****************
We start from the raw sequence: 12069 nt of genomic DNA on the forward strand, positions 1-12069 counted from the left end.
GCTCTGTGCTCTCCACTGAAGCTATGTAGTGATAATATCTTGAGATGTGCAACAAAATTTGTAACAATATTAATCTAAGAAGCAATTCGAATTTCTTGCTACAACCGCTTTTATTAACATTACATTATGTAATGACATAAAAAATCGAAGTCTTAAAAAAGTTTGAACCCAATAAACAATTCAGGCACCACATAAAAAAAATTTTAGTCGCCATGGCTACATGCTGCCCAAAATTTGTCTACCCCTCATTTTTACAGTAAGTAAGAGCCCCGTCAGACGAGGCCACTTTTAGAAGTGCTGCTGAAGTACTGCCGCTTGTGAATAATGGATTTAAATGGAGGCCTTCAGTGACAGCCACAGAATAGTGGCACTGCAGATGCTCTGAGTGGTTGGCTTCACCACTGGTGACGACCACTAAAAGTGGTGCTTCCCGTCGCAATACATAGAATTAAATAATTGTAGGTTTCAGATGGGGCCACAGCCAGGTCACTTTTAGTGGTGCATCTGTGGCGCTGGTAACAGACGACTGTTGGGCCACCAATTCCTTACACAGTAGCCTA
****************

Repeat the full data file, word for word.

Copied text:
We start from the raw sequence: 12069 nt of genomic DNA on the forward strand, positions 1-12069 counted from the left end.
GCTCTGTGCTCTCCACTGAAGCTATGTAGTGATAATATCTTGAGATGTGCAACAAAATTTGTAACAATATTAATCTAAGAAGCAATTCGAATTTCTTGCTACAACCGCTTTTATTAACATTACATTATGTAATGACATAAAAAATCGAAGTCTTAAAAAAGTTTGAACCCAATAAACAATTCAGGCACCACATAAAAAAAATTTTAGTCGCCATGGCTACATGCTGCCCAAAATTTGTCTACCCCTCATTTTTACAGTAAGTAAGAGCCCCGTCAGACGAGGCCACTTTTAGAAGTGCTGCTGAAGTACTGCCGCTTGTGAATAATGGATTTAAATGGAGGCCTTCAGTGACAGCCACAGAATAGTGGCACTGCAGATGCTCTGAGTGGTTGGCTTCACCACTGGTGACGACCACTAAAAGTGGTGCTTCCCGTCGCAATACATAGAATTAAATAATTGTAGGTTTCAGATGGGGCCACAGCCAGGTCACTTTTAGTGGTGCATCTGTGGCGCTGGTAACAGACGACTGTTGGGCCACCAATTCCTTACACAGTAGCCTA